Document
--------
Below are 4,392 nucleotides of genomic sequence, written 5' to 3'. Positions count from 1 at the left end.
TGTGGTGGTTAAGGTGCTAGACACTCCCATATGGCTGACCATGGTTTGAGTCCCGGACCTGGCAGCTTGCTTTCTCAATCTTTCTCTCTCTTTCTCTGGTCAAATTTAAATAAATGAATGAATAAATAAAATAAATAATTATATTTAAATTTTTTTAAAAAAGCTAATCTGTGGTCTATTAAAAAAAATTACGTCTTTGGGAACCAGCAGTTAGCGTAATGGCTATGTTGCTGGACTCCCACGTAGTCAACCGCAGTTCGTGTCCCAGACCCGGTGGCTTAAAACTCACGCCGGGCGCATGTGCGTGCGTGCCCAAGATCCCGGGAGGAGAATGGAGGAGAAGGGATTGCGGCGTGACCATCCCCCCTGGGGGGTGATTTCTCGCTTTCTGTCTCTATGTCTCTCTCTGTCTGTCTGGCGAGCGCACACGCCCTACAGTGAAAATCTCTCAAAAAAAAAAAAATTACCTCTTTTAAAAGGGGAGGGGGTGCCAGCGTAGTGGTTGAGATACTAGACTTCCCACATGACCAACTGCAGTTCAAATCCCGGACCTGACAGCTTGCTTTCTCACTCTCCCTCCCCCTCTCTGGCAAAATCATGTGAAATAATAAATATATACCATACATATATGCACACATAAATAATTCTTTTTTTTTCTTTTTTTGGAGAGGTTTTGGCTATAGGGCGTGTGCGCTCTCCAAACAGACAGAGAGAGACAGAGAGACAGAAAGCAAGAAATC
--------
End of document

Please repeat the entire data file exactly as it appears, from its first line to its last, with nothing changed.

Below are 4,392 nucleotides of genomic sequence, written 5' to 3'. Positions count from 1 at the left end.
TGTGGTGGTTAAGGTGCTAGACACTCCCATATGGCTGACCATGGTTTGAGTCCCGGACCTGGCAGCTTGCTTTCTCAATCTTTCTCTCTCTTTCTCTGGTCAAATTTAAATAAATGAATGAATAAATAAAATAAATAATTATATTTAAATTTTTTTAAAAAAGCTAATCTGTGGTCTATTAAAAAAAATTACGTCTTTGGGAACCAGCAGTTAGCGTAATGGCTATGTTGCTGGACTCCCACGTAGTCAACCGCAGTTCGTGTCCCAGACCCGGTGGCTTAAAACTCACGCCGGGCGCATGTGCGTGCGTGCCCAAGATCCCGGGAGGAGAATGGAGGAGAAGGGATTGCGGCGTGACCATCCCCCCTGGGGGGTGATTTCTCGCTTTCTGTCTCTATGTCTCTCTCTGTCTGTCTGGCGAGCGCACACGCCCTACAGTGAAAATCTCTCAAAAAAAAAAAAATTACCTCTTTTAAAAGGGGAGGGGGTGCCAGCGTAGTGGTTGAGATACTAGACTTCCCACATGACCAACTGCAGTTCAAATCCCGGACCTGACAGCTTGCTTTCTCACTCTCCCTCCCCCTCTCTGGCAAAATCATGTGAAATAATAAATATATACCATACATATATGCACACATAAATAATTCTTTTTTTTTCTTTTTTTGGAGAGGTTTTGGCTATAGGGCGTGTGCGCTCTCCAAACAGACAGAGAGAGACAGAGAGACAGAAAGCAAGAAATC